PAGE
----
Fussy cat

2014 | Nutrition & Health| Healthypets, Royal Canin Blog

As a breeder you know that cats can be very fussy and sometime it is hard to understand why they are so reluctant to eat their food.

Knowing how your cat chooses their food is the best way to ensure that you can find exactly what your cat will eat and to fulfil its nutritional requirements based on age, lifestyle and breed.

Cats have a weak sense of taste with approximately 500-800 taste buds, compared humans that have 9000. Therefore cats don’t require much variety in their diet with regards to flavour.

How Cats Choose Their Food

Choosing food

1. Smell

Cat sense of smell

A cat’s sense of smell is their primary way of interacting with food. They will usually sniff the food before eating it, and food that smells unappealing will be rejected. Cats have 60-70 million olfactory receptors whereas humans have 5 million. This is why smell is so important to cats when selecting food.

2. Mouth Feel
Cat mouth feel

The way food is grasped and feels in your cat’s mouth has a major impact on whether or not they will pick it up and eat it. Each cat will have different preferences - some will prefer soft food in jellies or gravy that is easy to chew and swallow, while others will prefer dry, harder to chew food.

Cat food type

3. How It Makes Them Feel After They Eat It
Cat mouth feel after eating

The ratio of protein, fat and carbohydrate can impact how your cat’s body feels after it breaks down the food. This ratio, often referred to as the Macronutrient Profile (MNP), determines the optimal ratio of energy derived from the three macronutrients and helps provide a positive post-digestion sensation.

If you’re finding it difficult to find a food your cat prefers, you can try a one-off food trial. For example, simply put out a small amount jelly and gravy textured food and see which food your cat selects. This will help you buy the one your cat prefers.

With dry foods, look out for products that address the specific needs of fussy cats: smell, texture and how your cat’s body feels after eating. You can do the same one-off trial with the dry food, which again will help you find out whether your cat is mainly driven by smell, texture or the digestive sensation.

Common Feeding Myths

  • Variety is Important: We humans may love variety, but cats don’t have the same need. That’s because, while we have 9,000 taste buds, cats have only 500. Also, changes in your cat’s diet can cause digestive upsets, which is why we recommend sticking to a single formula.
  • Cat’s Select Their Food on Taste: You’re not alone if you think your cat favours flavour. A recent survey with cat owners showed us that 99% of Australian owners think that their cats favour flavour. In actual fact, cats primarily select their food based on smell, texture and the digestive sensation. Flavour plays quite a small role.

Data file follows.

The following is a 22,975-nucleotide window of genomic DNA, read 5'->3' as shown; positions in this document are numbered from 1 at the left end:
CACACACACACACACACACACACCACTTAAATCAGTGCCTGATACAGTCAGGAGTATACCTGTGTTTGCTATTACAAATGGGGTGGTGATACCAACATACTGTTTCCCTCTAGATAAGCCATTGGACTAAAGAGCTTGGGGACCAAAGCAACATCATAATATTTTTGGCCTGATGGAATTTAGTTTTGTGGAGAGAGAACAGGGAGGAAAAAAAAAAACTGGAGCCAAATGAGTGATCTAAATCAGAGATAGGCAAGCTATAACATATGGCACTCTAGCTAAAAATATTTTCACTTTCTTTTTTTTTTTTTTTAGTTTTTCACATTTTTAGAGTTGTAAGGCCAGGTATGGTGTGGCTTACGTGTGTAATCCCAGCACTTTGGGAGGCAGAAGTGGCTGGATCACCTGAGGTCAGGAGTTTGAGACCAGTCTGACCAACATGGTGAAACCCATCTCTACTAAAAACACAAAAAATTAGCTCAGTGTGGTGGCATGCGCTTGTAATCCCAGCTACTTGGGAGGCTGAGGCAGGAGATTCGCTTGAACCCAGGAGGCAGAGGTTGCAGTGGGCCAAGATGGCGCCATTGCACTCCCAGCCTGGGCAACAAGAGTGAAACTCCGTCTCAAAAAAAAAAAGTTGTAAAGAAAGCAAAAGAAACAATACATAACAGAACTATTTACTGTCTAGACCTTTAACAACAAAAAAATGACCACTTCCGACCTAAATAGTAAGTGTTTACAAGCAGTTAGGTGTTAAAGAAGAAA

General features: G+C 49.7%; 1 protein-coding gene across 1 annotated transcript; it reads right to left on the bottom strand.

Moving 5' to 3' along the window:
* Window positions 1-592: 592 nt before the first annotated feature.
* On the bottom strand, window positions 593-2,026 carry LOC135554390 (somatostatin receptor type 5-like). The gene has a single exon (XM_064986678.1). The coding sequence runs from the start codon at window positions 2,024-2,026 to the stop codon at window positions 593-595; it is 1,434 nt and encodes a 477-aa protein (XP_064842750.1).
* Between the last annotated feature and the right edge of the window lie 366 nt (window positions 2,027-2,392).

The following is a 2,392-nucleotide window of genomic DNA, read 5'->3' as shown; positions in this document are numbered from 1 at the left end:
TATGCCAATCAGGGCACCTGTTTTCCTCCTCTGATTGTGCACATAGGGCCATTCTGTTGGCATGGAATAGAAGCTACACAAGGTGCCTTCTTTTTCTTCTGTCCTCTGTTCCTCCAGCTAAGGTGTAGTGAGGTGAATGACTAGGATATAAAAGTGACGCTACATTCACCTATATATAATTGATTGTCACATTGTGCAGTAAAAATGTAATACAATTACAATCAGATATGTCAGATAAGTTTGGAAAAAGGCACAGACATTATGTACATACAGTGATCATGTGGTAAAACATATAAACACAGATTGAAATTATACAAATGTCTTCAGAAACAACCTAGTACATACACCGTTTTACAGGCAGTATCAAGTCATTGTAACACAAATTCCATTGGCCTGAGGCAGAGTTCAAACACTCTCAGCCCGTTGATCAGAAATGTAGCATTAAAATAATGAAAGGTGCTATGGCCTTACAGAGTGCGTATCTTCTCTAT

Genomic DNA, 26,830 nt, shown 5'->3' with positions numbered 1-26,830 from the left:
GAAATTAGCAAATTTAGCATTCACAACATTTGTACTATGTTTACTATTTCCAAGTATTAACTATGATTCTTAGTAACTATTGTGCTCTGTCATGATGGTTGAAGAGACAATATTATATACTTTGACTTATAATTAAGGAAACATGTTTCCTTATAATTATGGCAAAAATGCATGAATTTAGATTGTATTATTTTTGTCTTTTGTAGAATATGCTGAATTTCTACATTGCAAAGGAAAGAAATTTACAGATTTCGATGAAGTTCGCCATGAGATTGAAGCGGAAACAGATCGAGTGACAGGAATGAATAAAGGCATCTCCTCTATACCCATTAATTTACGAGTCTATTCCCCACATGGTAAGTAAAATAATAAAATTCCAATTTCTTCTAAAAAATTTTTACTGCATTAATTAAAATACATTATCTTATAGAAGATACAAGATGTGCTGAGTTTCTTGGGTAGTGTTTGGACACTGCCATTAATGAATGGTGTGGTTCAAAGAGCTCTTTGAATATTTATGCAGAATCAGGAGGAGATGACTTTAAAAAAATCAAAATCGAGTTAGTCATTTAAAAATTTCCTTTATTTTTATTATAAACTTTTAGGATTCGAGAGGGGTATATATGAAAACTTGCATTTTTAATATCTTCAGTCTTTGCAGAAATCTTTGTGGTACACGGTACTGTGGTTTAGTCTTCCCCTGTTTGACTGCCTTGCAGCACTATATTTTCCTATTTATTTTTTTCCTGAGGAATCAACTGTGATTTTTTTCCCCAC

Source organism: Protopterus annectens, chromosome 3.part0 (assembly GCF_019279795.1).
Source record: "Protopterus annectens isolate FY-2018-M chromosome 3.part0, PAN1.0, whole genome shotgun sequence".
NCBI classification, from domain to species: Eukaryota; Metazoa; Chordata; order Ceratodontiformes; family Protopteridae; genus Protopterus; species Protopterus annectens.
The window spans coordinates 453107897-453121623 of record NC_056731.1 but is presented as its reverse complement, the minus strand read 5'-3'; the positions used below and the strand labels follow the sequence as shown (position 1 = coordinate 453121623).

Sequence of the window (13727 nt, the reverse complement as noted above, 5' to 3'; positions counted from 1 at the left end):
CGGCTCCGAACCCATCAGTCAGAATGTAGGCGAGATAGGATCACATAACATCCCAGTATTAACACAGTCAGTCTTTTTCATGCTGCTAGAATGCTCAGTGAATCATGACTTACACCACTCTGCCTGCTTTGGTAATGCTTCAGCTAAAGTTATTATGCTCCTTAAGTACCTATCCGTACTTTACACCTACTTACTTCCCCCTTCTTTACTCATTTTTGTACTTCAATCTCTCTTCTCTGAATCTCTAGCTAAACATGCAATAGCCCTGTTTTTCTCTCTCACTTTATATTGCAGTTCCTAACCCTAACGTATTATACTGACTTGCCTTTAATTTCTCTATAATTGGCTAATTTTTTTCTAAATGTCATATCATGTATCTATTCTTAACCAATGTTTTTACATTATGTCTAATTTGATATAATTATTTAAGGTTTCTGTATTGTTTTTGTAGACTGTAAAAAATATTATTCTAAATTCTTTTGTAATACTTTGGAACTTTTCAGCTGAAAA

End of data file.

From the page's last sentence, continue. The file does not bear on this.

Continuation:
• High Protein Diets Are Bad: High quality proteins like fish, beef, and chicken are excellent for cats. It is well known that cats need a high protein diet to gain much needed nutrients like the essential amino acid, taurine. High quality protein – i.e. highly digestible protein – is key to a healthy diet for cats.

Food Storage

All food products change with time, particularly after being opened. When food is opened and comes into contact with oxygen in the air, the fat molecules in the food are oxidised. Oxidised fats become rancid, making the food far less palatable. Therefore it is essential to keep all bags sealed correctly after opening to minimise this process from occurring.


Kittens are conditioned to accept specific nutrients from a very early age. Long before they are born they are sensitive to the aromas of the amniotic fluid and after birth, to the composition of the mother’s milk. These are dependent in turn on the diet of the queen. It is important to keep the same nutrition after queening to help them transition to the kitten food. The food kittens receive in the presence of the mother is generally preferred up to the age of 4-5 months.

Key Points:

  • Cats choose their food based on smell, mouth feel and how it makes them feel after they eat it, rather than taste.
  • Keep your bags sealed correctly in order to keep it fresh and avoid rejection due to rancid odours.
  • Ideally it is best to keep the same nutrition from queening to weaning in order to facilitate the transition to kitten food.
  • If your cat suddenly becomes fussy about their food, this could indicate illness. In this situation we strongly recommend a veterinary check-up immediately.

Related Articles

Queening Nutrition
Cookie Settings